State book award finalists include four Whatcom authors - Salish Current
September 5, 2023
State book award finalists include four Whatcom authors
Dean Kahn

Finalists from Whatcom County nominated for state book awards include authors of  a book of poetry, two nonfiction books and an illustrated book for young people. (Courtesy image)

September 5, 2023
State book award finalists include four Whatcom authors
Dean Kahn


Not surprisingly, Seattle writers accounted for half of the 30 nominees for the 2023 Washington State Book Awards — but Bellingham placed second with four selections. Bellingham writers in the running for top honors are: 

Rena Priest for “Northwest Know-How: Beaches,” and Clyde W. Ford for “Of Blood and Sweat: Black Lives and the Making of White Power and Wealth,” both in the general nonfiction/biography category; Caitlin Scarano for “The Necessity of Wildfire,” in the poetry category; and Tom Crestodina for “Working Boats: An Inside Look at Ten Amazing Watercraft,” in the category of picture books for youths. 

Here’s a closer look at the nominees: 

‘Northwest Know-How: Beaches’

A member of the Lhaq’temish (Lummi) Nation, Rena Priest served as Washington’s sixth State Poet Laureate, from 2021 to 2023. Her debut collection, “Patriarchy Blues,” received an American Book Award, and her second collection, “Sublime Subliminal,” was published as the finalist for the Floating Bridge Press Chapbook Award.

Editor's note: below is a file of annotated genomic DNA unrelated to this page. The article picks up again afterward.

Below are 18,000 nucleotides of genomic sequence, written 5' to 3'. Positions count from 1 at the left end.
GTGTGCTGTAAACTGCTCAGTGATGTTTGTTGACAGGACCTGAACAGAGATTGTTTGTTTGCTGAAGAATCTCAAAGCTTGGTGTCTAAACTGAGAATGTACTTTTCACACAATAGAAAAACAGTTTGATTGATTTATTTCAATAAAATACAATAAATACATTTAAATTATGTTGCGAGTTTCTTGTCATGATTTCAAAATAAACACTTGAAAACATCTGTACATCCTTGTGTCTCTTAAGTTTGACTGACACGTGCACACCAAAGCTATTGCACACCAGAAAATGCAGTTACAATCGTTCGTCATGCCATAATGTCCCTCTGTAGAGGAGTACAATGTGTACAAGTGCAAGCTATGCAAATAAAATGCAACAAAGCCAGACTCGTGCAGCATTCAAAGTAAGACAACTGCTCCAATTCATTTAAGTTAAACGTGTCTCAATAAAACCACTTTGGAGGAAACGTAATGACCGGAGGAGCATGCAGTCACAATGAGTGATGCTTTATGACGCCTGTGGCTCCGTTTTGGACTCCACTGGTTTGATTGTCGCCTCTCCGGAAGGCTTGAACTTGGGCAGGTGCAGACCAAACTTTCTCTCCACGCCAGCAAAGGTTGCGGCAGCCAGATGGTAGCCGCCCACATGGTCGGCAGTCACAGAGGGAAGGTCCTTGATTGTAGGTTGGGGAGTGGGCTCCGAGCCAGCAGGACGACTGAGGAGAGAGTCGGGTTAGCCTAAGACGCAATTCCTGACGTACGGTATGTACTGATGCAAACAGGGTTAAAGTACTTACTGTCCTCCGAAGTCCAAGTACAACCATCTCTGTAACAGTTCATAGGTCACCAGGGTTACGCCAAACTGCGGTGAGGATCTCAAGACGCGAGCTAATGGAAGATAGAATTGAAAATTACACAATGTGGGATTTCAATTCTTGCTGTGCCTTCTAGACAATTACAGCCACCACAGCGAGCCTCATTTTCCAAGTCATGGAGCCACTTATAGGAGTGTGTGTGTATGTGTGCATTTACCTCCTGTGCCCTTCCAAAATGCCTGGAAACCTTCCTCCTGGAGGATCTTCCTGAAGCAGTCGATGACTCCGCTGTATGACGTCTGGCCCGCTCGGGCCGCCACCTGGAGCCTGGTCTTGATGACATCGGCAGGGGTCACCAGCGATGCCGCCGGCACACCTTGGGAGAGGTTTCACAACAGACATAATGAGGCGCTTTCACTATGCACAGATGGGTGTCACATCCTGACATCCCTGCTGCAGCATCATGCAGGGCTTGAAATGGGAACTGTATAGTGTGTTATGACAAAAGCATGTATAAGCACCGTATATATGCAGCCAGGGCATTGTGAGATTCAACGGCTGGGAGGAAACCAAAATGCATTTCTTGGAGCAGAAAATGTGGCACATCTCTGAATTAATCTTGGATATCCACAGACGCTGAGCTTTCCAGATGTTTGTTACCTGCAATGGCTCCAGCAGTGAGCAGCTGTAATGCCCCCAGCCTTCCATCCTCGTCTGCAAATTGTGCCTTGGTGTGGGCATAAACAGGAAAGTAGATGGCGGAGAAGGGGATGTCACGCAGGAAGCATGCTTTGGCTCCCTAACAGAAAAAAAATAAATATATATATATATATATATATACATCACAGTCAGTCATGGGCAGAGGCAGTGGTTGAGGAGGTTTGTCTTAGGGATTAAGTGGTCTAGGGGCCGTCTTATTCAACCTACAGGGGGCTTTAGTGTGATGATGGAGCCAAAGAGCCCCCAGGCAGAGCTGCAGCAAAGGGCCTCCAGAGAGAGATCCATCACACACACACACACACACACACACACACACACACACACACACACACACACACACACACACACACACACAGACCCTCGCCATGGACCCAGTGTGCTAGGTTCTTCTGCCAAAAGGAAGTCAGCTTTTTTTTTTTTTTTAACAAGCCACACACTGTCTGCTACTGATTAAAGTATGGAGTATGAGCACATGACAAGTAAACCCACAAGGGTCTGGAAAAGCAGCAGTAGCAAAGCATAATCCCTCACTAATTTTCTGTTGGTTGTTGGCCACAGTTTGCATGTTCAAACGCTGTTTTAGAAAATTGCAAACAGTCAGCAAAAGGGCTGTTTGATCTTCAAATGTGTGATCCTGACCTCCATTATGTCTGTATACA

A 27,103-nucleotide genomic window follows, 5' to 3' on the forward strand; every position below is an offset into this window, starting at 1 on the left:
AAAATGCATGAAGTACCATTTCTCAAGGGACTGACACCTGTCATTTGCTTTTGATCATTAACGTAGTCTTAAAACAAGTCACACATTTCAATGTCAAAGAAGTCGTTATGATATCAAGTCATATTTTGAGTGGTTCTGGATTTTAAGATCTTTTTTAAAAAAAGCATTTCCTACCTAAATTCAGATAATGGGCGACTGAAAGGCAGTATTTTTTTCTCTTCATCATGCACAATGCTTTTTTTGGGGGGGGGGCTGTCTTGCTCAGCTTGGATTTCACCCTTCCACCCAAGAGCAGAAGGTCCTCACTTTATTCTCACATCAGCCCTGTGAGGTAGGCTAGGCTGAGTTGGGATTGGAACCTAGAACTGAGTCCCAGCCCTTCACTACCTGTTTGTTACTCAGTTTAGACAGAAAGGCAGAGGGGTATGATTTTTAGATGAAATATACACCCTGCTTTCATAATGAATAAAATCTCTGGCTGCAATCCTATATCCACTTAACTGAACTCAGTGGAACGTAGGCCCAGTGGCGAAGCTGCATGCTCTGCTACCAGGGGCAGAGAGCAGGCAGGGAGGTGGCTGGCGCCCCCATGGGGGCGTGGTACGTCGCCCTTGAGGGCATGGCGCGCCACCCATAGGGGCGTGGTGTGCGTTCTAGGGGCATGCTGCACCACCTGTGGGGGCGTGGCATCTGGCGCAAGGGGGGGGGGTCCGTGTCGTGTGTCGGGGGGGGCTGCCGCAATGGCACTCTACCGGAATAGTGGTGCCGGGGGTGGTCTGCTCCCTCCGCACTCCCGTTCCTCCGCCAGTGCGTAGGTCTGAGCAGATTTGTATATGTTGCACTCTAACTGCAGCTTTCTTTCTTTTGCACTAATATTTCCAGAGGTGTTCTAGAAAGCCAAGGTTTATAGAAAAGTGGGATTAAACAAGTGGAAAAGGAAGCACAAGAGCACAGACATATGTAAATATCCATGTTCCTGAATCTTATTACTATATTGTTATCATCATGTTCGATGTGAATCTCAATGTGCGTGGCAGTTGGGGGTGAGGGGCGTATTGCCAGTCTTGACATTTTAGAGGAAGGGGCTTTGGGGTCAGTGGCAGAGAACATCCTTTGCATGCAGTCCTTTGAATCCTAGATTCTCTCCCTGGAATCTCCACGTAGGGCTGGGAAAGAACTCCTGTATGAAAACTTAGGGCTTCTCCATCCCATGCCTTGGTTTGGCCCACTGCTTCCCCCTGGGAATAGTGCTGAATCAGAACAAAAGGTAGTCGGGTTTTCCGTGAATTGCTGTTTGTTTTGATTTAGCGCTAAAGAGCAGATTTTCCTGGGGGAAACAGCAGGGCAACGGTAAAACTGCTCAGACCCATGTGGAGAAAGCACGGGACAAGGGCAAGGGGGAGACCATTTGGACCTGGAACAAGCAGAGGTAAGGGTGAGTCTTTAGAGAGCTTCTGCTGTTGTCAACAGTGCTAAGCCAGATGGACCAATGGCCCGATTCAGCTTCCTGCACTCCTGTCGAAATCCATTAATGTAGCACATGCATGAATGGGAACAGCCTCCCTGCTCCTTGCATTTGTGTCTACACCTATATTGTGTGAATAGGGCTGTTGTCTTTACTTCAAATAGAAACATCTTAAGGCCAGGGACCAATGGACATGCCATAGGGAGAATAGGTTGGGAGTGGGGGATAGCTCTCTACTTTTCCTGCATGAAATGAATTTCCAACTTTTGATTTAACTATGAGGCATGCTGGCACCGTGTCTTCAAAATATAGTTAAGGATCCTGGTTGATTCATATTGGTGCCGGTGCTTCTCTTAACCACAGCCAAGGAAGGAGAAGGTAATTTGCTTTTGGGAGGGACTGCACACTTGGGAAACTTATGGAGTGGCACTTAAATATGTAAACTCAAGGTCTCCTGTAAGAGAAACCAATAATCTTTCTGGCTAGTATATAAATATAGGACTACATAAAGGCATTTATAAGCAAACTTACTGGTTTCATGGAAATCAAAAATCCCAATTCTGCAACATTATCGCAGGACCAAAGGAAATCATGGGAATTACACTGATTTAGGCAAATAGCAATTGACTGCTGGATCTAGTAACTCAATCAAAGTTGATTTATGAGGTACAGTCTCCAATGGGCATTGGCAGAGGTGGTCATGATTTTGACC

Her latest work, “Northwest Know-How: Beaches,” features poems, retellings of legends and fun descriptions of 29 of the most beloved beaches in the Pacific Northwest. 

“ ‘Northwest Know-How: Beaches’, illustrated beautifully by Jake Stoumbos, is an inviting little book,” said Bellingham poet Rachel Mehl, a longtime committee member of the Sue C. Boynton Poetry Contest, a community competition. “As an Indigenous poet, Priest generously shares both her childhood experiences on beaches growing up on the reservation, and her own poetry. She also gives the inside scoop on the best beaches with descriptions and tidbits.” 

‘Of Blood and Sweat: Black Lives and the Making of White Power and Wealth’

Clyde W. Ford is line for a repeat win if “Of Blood and Sweat” wins his category. An earlier work, “Think Black,” won a 2021 Washington State Book Award. A native of New York City, Ford is the author of 13 works of fiction and nonfiction. He’s also a psychotherapist and a speaker for Humanities Washington, where he presents a program entitled “Let’s Talk About Race” around the state. 

In “Of Blood and Sweat,” Ford explores the role Black men and women have played in creating American institutions in agriculture, politics, jurisprudence, law enforcement, culture, medicine and many other fields, while not being allowed to fully participate or share in the rewards.